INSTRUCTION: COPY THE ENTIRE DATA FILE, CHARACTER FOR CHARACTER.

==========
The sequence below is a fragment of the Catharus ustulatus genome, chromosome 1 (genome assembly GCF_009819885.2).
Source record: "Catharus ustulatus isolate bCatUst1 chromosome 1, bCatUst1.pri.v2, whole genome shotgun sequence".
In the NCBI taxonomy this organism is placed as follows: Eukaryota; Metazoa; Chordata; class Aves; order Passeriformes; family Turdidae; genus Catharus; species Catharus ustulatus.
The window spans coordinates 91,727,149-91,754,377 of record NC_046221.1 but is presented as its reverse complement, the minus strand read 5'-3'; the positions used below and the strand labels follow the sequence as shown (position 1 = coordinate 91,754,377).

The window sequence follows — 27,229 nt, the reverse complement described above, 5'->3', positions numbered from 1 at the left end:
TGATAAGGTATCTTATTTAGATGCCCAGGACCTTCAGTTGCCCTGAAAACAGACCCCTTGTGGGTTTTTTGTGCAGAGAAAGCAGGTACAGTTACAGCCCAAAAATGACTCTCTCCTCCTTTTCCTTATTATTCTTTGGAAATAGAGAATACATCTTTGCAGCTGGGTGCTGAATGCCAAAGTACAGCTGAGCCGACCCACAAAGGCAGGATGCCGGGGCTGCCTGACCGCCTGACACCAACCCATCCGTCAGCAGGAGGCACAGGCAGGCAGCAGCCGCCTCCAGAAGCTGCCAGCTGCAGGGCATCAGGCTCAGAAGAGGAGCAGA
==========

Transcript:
The sequence below is a fragment of the Catharus ustulatus genome, chromosome 1 (genome assembly GCF_009819885.2).
Source record: "Catharus ustulatus isolate bCatUst1 chromosome 1, bCatUst1.pri.v2, whole genome shotgun sequence".
In the NCBI taxonomy this organism is placed as follows: Eukaryota; Metazoa; Chordata; class Aves; order Passeriformes; family Turdidae; genus Catharus; species Catharus ustulatus.
The window spans coordinates 91,727,149-91,754,377 of record NC_046221.1 but is presented as its reverse complement, the minus strand read 5'-3'; the positions used below and the strand labels follow the sequence as shown (position 1 = coordinate 91,754,377).

The window sequence follows — 27,229 nt, the reverse complement described above, 5'->3', positions numbered from 1 at the left end:
TGATAAGGTATCTTATTTAGATGCCCAGGACCTTCAGTTGCCCTGAAAACAGACCCCTTGTGGGTTTTTTGTGCAGAGAAAGCAGGTACAGTTACAGCCCAAAAATGACTCTCTCCTCCTTTTCCTTATTATTCTTTGGAAATAGAGAATACATCTTTGCAGCTGGGTGCTGAATGCCAAAGTACAGCTGAGCCGACCCACAAAGGCAGGATGCCGGGGCTGCCTGACCGCCTGACACCAACCCATCCGTCAGCAGGAGGCACAGGCAGGCAGCAGCCGCCTCCAGAAGCTGCCAGCTGCAGGGCATCAGGCTCAGAAGAGGAGCAGA